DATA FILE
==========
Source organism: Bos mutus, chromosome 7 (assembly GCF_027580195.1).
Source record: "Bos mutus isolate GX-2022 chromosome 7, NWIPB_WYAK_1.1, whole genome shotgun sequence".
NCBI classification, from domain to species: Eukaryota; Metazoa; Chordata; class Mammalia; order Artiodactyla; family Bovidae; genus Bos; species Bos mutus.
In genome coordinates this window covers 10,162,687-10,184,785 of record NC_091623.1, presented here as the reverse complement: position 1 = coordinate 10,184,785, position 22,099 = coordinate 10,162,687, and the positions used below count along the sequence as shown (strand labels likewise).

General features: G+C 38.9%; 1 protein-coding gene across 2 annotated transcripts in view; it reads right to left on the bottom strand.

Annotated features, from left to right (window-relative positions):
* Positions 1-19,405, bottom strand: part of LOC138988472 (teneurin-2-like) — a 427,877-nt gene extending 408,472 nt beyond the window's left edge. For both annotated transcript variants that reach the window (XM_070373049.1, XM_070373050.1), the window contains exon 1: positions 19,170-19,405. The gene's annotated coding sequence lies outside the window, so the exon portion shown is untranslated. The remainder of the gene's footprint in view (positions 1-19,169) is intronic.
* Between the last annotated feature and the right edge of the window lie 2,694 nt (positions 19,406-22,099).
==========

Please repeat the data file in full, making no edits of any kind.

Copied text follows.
Source organism: Bos mutus, chromosome 7 (assembly GCF_027580195.1).
Source record: "Bos mutus isolate GX-2022 chromosome 7, NWIPB_WYAK_1.1, whole genome shotgun sequence".
NCBI classification, from domain to species: Eukaryota; Metazoa; Chordata; class Mammalia; order Artiodactyla; family Bovidae; genus Bos; species Bos mutus.
In genome coordinates this window covers 10,162,687-10,184,785 of record NC_091623.1, presented here as the reverse complement: position 1 = coordinate 10,184,785, position 22,099 = coordinate 10,162,687, and the positions used below count along the sequence as shown (strand labels likewise).

General features: G+C 38.9%; 1 protein-coding gene across 2 annotated transcripts in view; it reads right to left on the bottom strand.

Annotated features, from left to right (window-relative positions):
* Positions 1-19,405, bottom strand: part of LOC138988472 (teneurin-2-like) — a 427,877-nt gene extending 408,472 nt beyond the window's left edge. For both annotated transcript variants that reach the window (XM_070373049.1, XM_070373050.1), the window contains exon 1: positions 19,170-19,405. The gene's annotated coding sequence lies outside the window, so the exon portion shown is untranslated. The remainder of the gene's footprint in view (positions 1-19,169) is intronic.
* Between the last annotated feature and the right edge of the window lie 2,694 nt (positions 19,406-22,099).